Phil Mickelson will be one of the main attractions on his debut appearance in the Middle East at the HSBC Abu Dhabi Championship this week, and the American knows fans will be scrambling to get up close and personal.
And there is at least one golfer in the field who hopes to get a direct line to the Californian left-hander reaps dividends on the National Course.
Richard Sheridan, 33, recently won the UAE professionals' qualifier for the European Tour event for the second year in a row and is eager to give a better demonstration of his talents than he did on what he described as a nerve-wracking occasion 12 months ago.
The English expatriate's chances of fulfilling his ambition to make the halfway cut will improve considerably, he believes, if he can feed off the talents of Mickelson in a pre-tournament practice round. That notion of a journeyman club professional rubbing shoulders with a four-time major champion is not as far-fetched as it appears because of Sheridan's local connections at his Dubai base.
He is one of the resident teachers at the Butch Harmon Academy at the Els Club which is run by the golfing guru's son Claude.
"Butch is coming over to Abu Dhabi with Phil," Sheridan said. "It will be a dream come true if I can use my connections with Butch and Claude to get a practice round with Phil. That would be the best day of my life if that happened."
Sheridan earned his big chance to compete against a cluster of the world's leading players by going round the championship course in a two-under-par 70, which gave him a two-stroke advantage over Luke Cantelo, who was representing Saadiyat Beach, and Malcolm Young from Arabian Ranches.
That score was two better than the one he posted a year earlier which resulted in him winning a play-off with Simon Payne of Tower Links, and Sheridan is hoping to show similar improvement in the main event which starts on Thursday.
Rounds of 73 and 76 last year left him seven shots off the cut mark at five-over par, leaving him in a tie for 115th place out of an entry list of 126.
"Tee to green I was fine but I had too many putts - 32 and 34," he said. "You can afford only 28 putts a round in a competition of that quality and my unsatisfactory putting made the difference between going home and staying for the weekend."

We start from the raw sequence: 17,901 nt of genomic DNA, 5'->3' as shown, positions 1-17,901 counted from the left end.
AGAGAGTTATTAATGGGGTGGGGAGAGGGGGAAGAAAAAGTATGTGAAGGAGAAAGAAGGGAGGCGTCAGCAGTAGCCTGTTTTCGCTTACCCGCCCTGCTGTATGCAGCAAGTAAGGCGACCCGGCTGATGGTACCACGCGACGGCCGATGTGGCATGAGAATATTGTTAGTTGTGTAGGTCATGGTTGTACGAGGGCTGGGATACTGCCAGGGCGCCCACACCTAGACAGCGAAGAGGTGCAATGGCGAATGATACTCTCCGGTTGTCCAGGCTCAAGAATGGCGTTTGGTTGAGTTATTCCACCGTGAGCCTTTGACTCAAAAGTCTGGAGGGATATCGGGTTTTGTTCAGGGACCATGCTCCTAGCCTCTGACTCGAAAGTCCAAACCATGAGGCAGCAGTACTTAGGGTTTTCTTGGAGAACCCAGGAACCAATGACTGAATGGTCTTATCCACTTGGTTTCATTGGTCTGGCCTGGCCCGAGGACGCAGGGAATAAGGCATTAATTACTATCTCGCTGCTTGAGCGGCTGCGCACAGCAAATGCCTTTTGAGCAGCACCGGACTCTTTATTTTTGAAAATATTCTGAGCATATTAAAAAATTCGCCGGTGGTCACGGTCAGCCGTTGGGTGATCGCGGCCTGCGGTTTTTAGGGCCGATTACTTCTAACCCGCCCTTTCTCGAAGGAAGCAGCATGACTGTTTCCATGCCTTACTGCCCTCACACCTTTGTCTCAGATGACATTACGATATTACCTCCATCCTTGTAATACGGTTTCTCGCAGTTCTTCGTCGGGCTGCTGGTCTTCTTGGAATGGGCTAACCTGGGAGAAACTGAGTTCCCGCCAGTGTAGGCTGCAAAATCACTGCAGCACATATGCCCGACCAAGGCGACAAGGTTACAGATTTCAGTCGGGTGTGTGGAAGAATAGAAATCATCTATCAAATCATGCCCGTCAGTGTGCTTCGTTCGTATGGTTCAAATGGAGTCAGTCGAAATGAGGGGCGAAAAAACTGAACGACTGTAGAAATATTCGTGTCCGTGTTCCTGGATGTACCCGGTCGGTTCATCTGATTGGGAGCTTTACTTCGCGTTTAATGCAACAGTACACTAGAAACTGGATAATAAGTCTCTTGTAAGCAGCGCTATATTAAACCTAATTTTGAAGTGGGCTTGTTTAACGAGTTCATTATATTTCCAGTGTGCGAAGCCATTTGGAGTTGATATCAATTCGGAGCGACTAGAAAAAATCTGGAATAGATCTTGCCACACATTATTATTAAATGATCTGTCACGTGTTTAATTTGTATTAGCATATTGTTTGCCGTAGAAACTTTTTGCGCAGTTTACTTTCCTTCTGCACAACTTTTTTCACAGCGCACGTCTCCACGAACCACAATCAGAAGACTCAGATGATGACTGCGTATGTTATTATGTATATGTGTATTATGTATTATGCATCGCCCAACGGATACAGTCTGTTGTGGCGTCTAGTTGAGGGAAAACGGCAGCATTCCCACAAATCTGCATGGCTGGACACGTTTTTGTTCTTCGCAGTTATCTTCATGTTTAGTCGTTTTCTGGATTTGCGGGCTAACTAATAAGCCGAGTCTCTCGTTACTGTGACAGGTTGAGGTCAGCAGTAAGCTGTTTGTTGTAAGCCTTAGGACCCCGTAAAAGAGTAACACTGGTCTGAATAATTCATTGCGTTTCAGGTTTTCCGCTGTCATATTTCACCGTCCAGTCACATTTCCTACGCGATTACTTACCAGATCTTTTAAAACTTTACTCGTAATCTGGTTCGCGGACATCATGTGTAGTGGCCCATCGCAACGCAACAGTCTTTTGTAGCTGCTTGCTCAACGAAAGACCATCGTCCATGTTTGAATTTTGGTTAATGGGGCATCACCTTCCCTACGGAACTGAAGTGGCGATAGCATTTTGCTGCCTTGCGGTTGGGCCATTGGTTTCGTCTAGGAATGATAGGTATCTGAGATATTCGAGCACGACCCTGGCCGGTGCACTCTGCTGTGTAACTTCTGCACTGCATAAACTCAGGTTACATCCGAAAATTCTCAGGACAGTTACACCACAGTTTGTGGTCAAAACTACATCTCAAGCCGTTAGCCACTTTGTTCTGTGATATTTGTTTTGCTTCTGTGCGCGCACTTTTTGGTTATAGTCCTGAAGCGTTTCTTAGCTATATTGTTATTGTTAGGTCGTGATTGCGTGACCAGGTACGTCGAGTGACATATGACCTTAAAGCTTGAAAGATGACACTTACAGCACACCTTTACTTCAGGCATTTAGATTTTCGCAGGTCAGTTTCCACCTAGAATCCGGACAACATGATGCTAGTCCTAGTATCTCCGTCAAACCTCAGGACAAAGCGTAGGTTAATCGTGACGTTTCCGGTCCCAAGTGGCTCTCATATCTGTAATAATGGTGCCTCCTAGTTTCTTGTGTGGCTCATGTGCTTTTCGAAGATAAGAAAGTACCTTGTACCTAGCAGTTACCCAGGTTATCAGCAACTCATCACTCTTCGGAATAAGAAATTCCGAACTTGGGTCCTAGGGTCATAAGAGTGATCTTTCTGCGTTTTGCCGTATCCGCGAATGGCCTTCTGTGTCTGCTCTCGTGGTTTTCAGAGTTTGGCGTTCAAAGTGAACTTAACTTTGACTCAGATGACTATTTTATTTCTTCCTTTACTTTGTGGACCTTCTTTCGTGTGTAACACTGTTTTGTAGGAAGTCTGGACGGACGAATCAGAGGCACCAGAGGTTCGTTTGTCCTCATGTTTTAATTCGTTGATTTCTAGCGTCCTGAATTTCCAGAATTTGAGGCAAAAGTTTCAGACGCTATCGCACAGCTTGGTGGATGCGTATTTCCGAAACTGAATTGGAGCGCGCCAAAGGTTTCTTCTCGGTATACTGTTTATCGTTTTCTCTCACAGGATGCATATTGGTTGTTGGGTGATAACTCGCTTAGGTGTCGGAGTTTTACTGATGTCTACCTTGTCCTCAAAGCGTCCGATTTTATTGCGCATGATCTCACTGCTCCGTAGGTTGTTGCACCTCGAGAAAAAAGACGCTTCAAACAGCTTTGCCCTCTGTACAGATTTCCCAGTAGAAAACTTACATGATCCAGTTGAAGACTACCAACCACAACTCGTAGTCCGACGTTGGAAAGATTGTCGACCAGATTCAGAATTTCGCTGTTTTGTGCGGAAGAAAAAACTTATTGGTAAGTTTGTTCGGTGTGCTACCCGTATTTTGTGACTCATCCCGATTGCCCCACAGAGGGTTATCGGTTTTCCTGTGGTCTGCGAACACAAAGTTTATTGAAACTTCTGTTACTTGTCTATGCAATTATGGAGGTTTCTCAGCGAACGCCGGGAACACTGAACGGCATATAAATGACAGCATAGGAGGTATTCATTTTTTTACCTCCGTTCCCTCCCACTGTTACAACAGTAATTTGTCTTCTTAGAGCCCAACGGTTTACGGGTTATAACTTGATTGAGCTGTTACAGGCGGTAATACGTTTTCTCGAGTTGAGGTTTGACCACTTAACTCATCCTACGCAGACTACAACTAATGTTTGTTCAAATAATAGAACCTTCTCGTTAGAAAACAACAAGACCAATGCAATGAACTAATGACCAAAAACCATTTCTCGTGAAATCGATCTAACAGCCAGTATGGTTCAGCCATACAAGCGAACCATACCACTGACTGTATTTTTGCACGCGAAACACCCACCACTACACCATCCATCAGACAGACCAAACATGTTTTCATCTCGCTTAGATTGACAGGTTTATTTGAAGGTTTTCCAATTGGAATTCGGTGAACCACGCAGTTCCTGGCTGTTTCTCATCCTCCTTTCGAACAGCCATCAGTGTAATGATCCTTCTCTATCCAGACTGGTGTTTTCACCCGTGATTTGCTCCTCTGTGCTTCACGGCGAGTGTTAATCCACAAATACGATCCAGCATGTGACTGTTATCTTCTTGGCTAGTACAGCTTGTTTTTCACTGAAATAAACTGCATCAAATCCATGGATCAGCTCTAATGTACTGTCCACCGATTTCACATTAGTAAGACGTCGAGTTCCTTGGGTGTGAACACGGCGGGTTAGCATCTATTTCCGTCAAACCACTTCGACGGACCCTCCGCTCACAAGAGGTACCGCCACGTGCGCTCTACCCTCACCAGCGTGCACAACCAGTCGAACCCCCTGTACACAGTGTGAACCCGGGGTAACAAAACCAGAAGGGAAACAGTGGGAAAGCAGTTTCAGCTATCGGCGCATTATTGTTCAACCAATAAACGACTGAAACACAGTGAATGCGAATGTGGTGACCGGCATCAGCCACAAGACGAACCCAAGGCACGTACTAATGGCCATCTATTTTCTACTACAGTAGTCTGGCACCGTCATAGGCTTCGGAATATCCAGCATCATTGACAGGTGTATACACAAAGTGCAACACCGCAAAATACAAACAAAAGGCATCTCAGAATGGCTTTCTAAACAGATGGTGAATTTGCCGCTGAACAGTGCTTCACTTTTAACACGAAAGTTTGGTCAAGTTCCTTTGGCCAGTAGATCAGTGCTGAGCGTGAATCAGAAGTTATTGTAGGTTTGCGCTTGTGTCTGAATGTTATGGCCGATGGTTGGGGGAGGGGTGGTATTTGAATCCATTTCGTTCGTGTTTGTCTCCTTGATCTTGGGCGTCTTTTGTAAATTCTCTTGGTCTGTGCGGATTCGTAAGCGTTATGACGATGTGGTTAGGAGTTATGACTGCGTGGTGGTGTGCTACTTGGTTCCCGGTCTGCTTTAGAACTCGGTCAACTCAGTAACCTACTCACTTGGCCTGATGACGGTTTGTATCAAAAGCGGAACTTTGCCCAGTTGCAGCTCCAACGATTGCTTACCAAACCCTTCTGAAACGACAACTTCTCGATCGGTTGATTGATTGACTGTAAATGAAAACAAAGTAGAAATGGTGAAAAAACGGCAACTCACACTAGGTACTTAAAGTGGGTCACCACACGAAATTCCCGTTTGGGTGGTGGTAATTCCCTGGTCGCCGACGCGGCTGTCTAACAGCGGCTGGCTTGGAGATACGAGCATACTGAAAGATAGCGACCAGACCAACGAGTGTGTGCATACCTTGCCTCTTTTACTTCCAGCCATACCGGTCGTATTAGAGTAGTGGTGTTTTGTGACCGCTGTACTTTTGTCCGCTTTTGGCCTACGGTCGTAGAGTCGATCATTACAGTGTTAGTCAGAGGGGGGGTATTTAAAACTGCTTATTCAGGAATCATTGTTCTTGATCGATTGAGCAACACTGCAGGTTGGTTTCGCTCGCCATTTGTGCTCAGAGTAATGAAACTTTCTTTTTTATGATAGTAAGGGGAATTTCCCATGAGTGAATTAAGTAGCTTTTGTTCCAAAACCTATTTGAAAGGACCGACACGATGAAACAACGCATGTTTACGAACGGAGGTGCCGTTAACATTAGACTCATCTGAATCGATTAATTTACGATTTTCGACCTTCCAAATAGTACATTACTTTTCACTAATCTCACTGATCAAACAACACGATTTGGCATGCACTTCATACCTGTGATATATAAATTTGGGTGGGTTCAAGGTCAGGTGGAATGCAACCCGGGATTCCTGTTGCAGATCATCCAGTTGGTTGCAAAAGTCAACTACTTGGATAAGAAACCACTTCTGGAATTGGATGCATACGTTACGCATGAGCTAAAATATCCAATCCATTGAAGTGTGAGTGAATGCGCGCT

He also pointed to stage fright as another decisive factor. "I had a 1pm start on the Friday which was quite a busy time," he said.
"There were lots of people milling around the first tee. I was called to the tee by Ivor Robson, who is a very famous starter. The nerves were severe but when I look back I really enjoyed it.
"You do hit the ball farther purely through the adrenaline taking over. I had never hit the ball as far as I did that day. I was trying to swing easy but it was far from easy."
Sheridan, who has won two UAE order of merit events this season and finished second in another, is convinced he will be better equipped to produce his best form in this weekend's tournament.
"Hopefully this time I will be less nervous," he said. "I think it is an attainable objective to make the cut. I have had some great rounds at Abu Dhabi and I know the course quite well."
Sheridan has not yet given up hope of making the grade as a touring professional but describes himself as "extremely happy" in his current role.
"I considered going to Asia to try to qualify for their tour," he said. "But right now I'm really focused on the Harmon school. Working for this name is a great thing to have on your CV. I am planning to stay here for a few more years. After that who knows? Maybe the Far East to Korea or Japan."